Russian Markets Shrug Off New U.S. SanctionsBy
Stocks climb as HSBC says sanctions ‘likely to be limited’
S&P says no immediate implications for credit ratings
Now that U.S. sanctions are enshrined in law, Russian markets are on the rise.
After taking a battering in the past two months amid a U.S. push to toughen sanctions, Russian bonds, stocks and the ruble showed signs of recovery this week as Donald Trump reluctantly put his name to the penalties on Wednesday and oil climbed. Russia’s benchmark stock index is heading for its best week since April, bond yields are edging lower and the cost to insure debt against default reached a two-month low.
The law, signed by Trump on Wednesday, strengthens punitive measures imposed over Russia’s intervention in Ukraine and meddling in last year’s U.S. presidential election, and gives Congress the power to block Trump from lifting them. Russian Prime Minister Dmitry Medvedev described the bill as “a declaration of fully-fledged economic war” that could last for “decades” in a Facebook post.
Analysts from HSBC Bank Plc and Credit Suisse Group AG said in research notes this week that the political risk is mostly priced in, creating a buying opportunity. Citigroup Inc. warned that the penalties are “reflective of an increasingly difficult relationship between Washington and Moscow,” taking a structural toll on sentiment.
Here’s a snapshot of Russian markets the day after Trump signed the bill:
Russia’s benchmark stock index advanced on Thursday and is heading for a 2.7 percent gain in the week, the biggest jump since April. The fundamental impact of the new sanctions is “likely to be limited” and has already been discounted, while damage to sentiment should gradually dissipate, HSBC analysts led by John Lomax say in an emailed note.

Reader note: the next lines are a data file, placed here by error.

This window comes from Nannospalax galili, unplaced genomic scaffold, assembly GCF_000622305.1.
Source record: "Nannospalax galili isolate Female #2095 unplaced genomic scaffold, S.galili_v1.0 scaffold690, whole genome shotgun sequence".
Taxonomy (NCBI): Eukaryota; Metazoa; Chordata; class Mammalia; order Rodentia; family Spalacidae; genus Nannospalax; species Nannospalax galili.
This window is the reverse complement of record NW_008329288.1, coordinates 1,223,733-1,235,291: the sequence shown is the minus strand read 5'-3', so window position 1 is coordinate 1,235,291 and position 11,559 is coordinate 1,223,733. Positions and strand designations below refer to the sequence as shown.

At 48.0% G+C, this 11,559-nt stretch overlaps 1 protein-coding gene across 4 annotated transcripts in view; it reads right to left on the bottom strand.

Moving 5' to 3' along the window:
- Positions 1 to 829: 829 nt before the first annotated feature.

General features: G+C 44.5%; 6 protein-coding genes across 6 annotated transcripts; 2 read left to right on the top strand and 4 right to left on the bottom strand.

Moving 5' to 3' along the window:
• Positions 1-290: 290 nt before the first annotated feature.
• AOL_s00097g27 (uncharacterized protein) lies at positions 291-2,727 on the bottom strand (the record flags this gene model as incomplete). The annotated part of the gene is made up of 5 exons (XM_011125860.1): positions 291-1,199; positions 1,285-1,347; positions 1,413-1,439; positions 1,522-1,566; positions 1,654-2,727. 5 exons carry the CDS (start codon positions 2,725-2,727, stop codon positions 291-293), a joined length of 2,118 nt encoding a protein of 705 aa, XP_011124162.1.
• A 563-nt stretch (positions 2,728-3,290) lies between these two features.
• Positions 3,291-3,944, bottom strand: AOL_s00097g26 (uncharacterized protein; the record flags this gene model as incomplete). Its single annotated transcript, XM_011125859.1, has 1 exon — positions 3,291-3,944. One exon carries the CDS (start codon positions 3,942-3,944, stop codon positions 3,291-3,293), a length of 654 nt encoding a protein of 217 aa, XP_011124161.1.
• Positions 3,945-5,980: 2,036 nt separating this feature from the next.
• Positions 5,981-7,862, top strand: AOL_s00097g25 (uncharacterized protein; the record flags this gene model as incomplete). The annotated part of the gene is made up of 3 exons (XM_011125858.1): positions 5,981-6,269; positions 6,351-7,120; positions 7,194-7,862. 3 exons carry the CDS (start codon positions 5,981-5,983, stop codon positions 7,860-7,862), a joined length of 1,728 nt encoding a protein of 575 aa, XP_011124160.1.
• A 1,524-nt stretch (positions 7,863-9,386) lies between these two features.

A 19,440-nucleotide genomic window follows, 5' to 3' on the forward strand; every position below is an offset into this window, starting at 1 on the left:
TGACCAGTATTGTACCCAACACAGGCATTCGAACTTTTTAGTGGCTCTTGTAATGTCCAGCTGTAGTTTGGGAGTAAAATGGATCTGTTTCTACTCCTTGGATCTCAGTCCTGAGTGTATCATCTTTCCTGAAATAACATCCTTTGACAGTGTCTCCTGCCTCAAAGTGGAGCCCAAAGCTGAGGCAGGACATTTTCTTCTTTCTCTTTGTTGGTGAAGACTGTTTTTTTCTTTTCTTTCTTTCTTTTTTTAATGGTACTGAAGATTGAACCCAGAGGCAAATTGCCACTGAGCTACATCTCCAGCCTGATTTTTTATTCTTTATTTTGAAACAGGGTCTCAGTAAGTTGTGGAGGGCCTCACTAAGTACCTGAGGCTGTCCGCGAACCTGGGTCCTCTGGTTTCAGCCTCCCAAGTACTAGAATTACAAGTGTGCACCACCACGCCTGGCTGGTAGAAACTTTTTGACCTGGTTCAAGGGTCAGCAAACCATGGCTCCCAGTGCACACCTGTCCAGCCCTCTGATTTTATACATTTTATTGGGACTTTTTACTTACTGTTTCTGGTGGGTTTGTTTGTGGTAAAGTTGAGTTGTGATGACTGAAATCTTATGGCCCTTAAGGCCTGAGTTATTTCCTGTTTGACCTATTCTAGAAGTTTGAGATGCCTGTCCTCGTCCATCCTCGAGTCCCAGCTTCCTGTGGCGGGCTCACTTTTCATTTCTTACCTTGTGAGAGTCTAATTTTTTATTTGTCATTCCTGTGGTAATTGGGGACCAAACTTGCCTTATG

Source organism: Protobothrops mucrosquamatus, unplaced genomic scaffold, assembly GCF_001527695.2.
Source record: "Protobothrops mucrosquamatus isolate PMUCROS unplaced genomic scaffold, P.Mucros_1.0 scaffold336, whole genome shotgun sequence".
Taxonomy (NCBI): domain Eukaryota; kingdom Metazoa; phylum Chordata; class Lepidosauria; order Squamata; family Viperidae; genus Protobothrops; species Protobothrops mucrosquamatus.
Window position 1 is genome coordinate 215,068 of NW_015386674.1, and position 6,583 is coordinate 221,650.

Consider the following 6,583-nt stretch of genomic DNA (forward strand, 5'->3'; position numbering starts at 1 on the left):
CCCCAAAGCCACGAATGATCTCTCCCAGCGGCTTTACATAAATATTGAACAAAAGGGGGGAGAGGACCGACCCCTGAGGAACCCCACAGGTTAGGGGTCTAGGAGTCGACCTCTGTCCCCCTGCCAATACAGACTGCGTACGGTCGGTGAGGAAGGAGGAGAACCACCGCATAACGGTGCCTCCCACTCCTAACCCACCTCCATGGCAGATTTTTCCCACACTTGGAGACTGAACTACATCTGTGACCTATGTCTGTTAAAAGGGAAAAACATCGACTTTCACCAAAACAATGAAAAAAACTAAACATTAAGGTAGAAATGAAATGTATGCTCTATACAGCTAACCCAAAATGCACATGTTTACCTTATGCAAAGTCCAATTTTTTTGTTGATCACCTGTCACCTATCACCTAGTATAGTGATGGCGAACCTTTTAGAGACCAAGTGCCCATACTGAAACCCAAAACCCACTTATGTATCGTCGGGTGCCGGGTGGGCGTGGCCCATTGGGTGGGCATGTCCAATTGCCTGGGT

Default Risk Drops
The cost of insuring Russian sovereign debt against default fell for a third day on Thursday, dropping to 157 basis points, the lowest in almost two months. The price of the five-year credit-default swaps jumped in June when the U.S. senate voted to expand sanctions. S&P Global Ratings said on Thursday that the new sanctions have “no immediate implications” for Russia’s sovereign credit ratings, which continue to be supported by “strong external and fiscal balance sheets.”
Yields on the Russian government’s ruble bonds maturing in 10 years dropped five basis points on Thursday to 7.80 percent. The debt has stabilized this month after underperforming most emerging markets in June and July when borrowing costs surged. Many investors across the world “remain comfortable” with exposure to Russia despite the noise in Washington, analysts at Credit Suisse said in a research note.
The ruble advanced 0.4 percent on Thursday, the most in emerging markets. The currency has been hit hard by the sanctions fallout, sliding more than 5 percent in the past three months. That’s left it the most undervalued among commodity-exporting peers, according to UBS Group AG’s Behavioral Equilibrium Exchange Rate model, which gauges whether a currency is fairly priced using real exchange rates and economic fundamentals.